The silver and black interior calls to mind Apple’s MacBook Pro, but with more Gorilla Glass across the wristrest, backlit keys and a Beats logo glowing at the bottom-right edge, it’s distinctive enough to stave off the patent lawyers. Yet next to the ultra-modern designs of Asus’ Zenbooks and Dell’s XPS 13, the Envy looks conventional. At 1.8kg, it’s around a half kilo heavier too – yet it feels flimsier. Grasp the case in both hands and there’s noticeable give in the base. It’s a far cry from the solidity of Asus’ and Dell’s efforts.
The Envy’s 20mm-thick chassis offers a generous selection of ports. There’s mini-DisplayPort, HDMI, USB 2, USB 3 and Gigabit Ethernet sockets, plus an SD card reader. Inside, Intel’s dual-band, dual-stream Advanced-N 6230 chipset delivers speedy Wi-Fi and Intel’s Wireless Display technology. KleerNet Wireless Audio lets you beam sound to compatible third-party devices.
A final addition is Near Field Communication (NFC): simply wave a compatible smartphone near the wristrest to ping data and files between devices. That’s the theory, anyway. In our tests the Envy refused to recognise our Samsung Galaxy Nexus handset.
Thanks to a narrow bezel, the Envy enjoys a larger-than-usual display – a 14in, 1600 x 900 panel, coated in glossy Gorilla Glass. At 261cd/m2, it isn’t the brightest Ultrabook screen – Asus’ Zenbook UX31E is almost twice as bright. But with a punchy 579:1 contrast ratio and impressive colour accuracy, the Envy delivers bold, realistic images. The extra size is welcome, too: small text is more legible than on Asus’ Zenbook UX31E, which squeezes the same resolution into a 13.3in panel.
Another strength is the keyboard. The Envy’s spacious Scrabble-tile letters have a crisp, pleasing feel. What’s more, each key has its own backlight. Switch off backlighting with the F5 key and the keyboard slowly dims – all apart from the F5 key itself; it’s a nifty trick. The shrunken cursor keys are less welcome, however. The tiny Apple-style up and down buttons are needlessly fiddly when it comes to scanning through documents and playing games.
We were similarly disappointed with the Envy’s touchpad. The “buttons” at the bottom form part of the touchpad surface, with a thin black pinstripe delineating the clickable area. They’re stiff and awkward to press, although enabling two-fingered right-clicks and tap-to-click in the Synaptics control panel makes things much more bearable. The smooth, glass surface feels great, and responds reliably to gestures.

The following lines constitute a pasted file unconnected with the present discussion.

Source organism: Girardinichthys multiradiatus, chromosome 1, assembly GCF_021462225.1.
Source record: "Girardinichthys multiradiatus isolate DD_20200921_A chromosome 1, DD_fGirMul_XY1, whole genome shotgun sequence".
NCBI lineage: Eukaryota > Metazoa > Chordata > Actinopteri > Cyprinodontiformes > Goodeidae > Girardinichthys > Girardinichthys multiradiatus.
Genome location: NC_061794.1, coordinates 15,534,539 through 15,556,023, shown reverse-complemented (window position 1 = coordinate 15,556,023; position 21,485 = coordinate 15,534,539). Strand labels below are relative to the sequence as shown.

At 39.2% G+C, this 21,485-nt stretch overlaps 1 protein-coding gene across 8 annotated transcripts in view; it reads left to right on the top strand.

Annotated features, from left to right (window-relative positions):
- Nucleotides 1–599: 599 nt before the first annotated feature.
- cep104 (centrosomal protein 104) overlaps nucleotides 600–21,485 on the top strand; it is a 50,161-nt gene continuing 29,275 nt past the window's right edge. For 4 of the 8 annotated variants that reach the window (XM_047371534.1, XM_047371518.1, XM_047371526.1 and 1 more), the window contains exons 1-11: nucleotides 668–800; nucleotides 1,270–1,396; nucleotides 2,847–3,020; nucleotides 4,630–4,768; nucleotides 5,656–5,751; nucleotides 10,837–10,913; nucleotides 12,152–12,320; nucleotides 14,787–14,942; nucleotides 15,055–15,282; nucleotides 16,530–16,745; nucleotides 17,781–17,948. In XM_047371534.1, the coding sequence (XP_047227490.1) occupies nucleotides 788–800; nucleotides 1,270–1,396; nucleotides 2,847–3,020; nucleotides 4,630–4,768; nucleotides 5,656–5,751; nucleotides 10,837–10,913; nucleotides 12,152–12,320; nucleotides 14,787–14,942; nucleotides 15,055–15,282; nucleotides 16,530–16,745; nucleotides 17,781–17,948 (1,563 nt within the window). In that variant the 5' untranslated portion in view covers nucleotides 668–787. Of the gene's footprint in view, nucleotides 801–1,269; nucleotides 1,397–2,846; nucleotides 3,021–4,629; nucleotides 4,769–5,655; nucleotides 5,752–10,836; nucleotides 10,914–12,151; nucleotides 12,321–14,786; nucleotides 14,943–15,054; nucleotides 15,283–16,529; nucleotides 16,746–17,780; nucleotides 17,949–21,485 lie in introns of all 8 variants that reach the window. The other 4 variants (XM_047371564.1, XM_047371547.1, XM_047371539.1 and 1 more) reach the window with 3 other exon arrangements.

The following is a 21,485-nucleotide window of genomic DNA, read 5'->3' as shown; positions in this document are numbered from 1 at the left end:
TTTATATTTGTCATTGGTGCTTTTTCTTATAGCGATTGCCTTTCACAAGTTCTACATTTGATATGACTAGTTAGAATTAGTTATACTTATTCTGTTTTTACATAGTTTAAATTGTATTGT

When it comes to usability, the Envy has a few clever tricks. Double-tap the top-left corner of the touchpad, and a tiny amber LED lights up to show it’s disabled. Tap the mute button on the HP’s edge, and another light appears out of nowhere, just beneath the Beats logo. Flip the Envy 14 upside down and a panel slides away to reveal a removable battery – a rarity for an Ultrabook.
Alongside the mute button, there’s also a rotary volume dial – another rarity – and a button for quickly bringing up the Beats control panel. The Beats audio presets do an amazing job, turning a tinny and lightweight sound into something much fuller and more listenable. Some fuzz and distortion sets in at high volumes, but it’s good enough to listen to music or watch a movie without reaching for the headphones
The Envy 14 is the most expensive Ultrabook we’ve seen, so we expected strong performance. In our benchmarks, however, the launch model – sporting a Core i5-2467M CPU, 4GB of RAM and a 128GB Samsung SSD – achieved an undistinguished overall score of 0.59. Serious gaming is out of the question: crank Crysis to its lowest settings at 1366 x 768, and the HP still manages only 23fps. Battery life was solid but uninspiring: in our light-use test, the Envy managed 7hrs 31mins. Push it hard and you’ll be back at the mains in 2hrs 9mins.
The HP Envy 14 Spectre is a high-quality device with a gorgeous display. It brings several unique features, such as NFC and the sliding battery cover, and, despite minor niggles with the keyboard and touchpad, it feels every inch the classy Ultrabook.
But there’s one insurmountable problem: its price. This base model sports a pricetag of $1899, making the Envy more expensive than Apple’s 13in MacBook Air. For a similar price you can get a 13in Core i7 based Asus Zenbook UX31E – an Ultrabook that’s faster, longer-lasting and more rugged. So while the HP Envy 14 Spectre is an attractive Ultrabook in its own right, its allure lies in its style rather than its pricetag, which sits right at the high end of the scale